February 27, 2018
Green roofs might seem like an odd idea at first. Why would you want to have soil and plants on top of your house? But actually, green roofs have become more common in recent years, and some cities have offered tax incentives to encourage homeowners to adopt this idea.
The green roof phenomenon is not only about design or decoration (although having one will certainly catch the attention of passersby) – but these housetop gardens increase energy efficiency, too.
Green roofs act as a natural insulator and deflect the sun’s heat during the summertime. In the warmest season, this can reduce the temperature inside your home by six to eight degrees, thereby lowering cooling costs. Green roofs’ insulative properties can likewise reduce heating bills during winter months. And, since the roof itself is protected by foliage, it does not suffer the same weathering and UV damage as a regularly exposed roof – which can lead to a longer lifespan.
Green roofs also offer “big picture” benefits. If enough homes are topped with living roofs, neighborhoods can enjoy a reduced “urban heat island” effect. By absorbing a given amount of rainwater, these roofs can help reduce runoff and lower the strain on a city’s sewer and drainage systems.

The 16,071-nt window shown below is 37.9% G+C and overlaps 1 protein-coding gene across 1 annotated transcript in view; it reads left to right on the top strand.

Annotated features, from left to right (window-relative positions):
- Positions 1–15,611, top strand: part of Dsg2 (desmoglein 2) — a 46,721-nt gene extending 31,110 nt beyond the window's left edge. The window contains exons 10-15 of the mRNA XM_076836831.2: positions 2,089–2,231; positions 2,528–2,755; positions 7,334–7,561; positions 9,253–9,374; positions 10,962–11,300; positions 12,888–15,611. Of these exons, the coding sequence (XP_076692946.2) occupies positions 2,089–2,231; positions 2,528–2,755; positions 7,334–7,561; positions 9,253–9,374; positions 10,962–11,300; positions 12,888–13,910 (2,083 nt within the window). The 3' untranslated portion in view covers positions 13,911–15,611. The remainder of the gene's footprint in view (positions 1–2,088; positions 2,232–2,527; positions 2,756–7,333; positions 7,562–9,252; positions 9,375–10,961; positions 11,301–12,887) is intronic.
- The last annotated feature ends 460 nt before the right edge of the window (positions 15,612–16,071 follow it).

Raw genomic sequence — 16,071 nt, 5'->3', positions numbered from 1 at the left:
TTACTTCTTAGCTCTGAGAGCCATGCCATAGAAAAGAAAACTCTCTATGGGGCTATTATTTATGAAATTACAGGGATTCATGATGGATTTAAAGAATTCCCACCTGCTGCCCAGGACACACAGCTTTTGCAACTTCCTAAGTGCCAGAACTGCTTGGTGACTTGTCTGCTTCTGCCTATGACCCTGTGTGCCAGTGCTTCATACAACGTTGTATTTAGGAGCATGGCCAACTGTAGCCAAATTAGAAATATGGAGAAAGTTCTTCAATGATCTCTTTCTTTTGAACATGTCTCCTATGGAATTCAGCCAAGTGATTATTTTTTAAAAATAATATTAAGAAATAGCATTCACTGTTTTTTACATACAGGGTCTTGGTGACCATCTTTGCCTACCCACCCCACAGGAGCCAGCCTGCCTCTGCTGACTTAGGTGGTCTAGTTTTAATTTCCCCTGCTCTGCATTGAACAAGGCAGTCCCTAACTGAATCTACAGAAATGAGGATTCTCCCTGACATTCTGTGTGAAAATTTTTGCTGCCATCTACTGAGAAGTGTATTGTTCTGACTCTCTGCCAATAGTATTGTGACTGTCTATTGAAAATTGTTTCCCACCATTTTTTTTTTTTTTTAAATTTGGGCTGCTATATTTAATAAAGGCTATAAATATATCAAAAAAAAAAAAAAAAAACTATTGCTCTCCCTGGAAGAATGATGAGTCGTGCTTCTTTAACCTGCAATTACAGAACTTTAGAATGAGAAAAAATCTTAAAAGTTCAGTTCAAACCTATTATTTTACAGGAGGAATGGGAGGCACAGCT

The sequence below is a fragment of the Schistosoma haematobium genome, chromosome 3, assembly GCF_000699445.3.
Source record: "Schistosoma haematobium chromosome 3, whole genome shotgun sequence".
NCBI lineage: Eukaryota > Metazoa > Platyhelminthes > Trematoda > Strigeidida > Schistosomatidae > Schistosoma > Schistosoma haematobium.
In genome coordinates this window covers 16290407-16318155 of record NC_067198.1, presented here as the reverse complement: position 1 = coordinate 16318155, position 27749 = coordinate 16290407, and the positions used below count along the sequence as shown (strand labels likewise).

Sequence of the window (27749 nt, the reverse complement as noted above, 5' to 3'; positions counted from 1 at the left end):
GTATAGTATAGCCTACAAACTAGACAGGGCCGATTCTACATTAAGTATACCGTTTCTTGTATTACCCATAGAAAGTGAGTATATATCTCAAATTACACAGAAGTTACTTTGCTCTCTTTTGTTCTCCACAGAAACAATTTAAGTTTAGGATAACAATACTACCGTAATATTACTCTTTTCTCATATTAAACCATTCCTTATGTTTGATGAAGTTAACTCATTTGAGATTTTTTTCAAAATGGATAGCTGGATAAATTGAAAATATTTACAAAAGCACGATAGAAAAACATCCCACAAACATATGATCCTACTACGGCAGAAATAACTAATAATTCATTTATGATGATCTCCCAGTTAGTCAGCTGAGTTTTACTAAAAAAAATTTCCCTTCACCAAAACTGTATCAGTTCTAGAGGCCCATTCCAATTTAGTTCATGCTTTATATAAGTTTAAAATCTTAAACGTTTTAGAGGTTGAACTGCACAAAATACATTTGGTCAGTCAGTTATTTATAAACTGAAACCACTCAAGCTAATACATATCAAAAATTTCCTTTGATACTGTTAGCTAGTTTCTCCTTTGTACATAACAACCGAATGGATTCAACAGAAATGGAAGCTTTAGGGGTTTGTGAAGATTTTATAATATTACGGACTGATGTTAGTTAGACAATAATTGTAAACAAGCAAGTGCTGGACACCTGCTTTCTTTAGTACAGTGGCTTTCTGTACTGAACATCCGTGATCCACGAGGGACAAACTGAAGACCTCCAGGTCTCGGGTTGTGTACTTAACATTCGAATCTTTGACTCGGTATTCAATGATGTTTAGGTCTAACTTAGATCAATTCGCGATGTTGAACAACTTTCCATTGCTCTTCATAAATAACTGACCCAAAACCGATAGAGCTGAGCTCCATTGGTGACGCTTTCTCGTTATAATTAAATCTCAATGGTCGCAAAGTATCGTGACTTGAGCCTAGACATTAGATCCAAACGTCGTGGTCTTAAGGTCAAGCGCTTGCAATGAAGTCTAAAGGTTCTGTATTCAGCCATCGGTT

And, of course, the plants can reduce air pollutants like carbon dioxide, creating a cleaner local environment. They can also serve to increase biodiversity in urban areas where wildlife and plant life are limited.
Green roofs can provide cosmetic, financial, and environmental benefits. But what is the installation process like, and what does a green roof consist of?
At its simplest, a green roof, or living roof, is a roof that is covered – completely or partially – with vegetation. The plants grow in soil placed on a waterproof barrier on top of the regular roof. The barrier prevents the roof structure from becoming damaged by any moisture that may seep down.
Green roofs are usually divided into two categories. Extensive roofs have six inches of soil or less, and intensive roofs have more than six inches of soil. Extensive roofs are the most common in residential and small commercial settings because a standard roof can usually support four to six inches of soil without changes to the structural design.
Even with thinner soil levels, the installer must consider the weight of saturated soil. The experts from This Old House recommend consulting a structural engineer to verify that your roof will support the planned soil and vegetation. The engineer might advise you to install additional structural elements, such as joists, to better support and distribute the load of the garden.
The steps for installing a green roof are relatively straightforward, but they can vary slightly depending on your needs and goals.
The first step will always involve one or more layers of waterproofing material over the existing roof. These membranes will protect against water damage, which is essential for maintaining the roof’s integrity.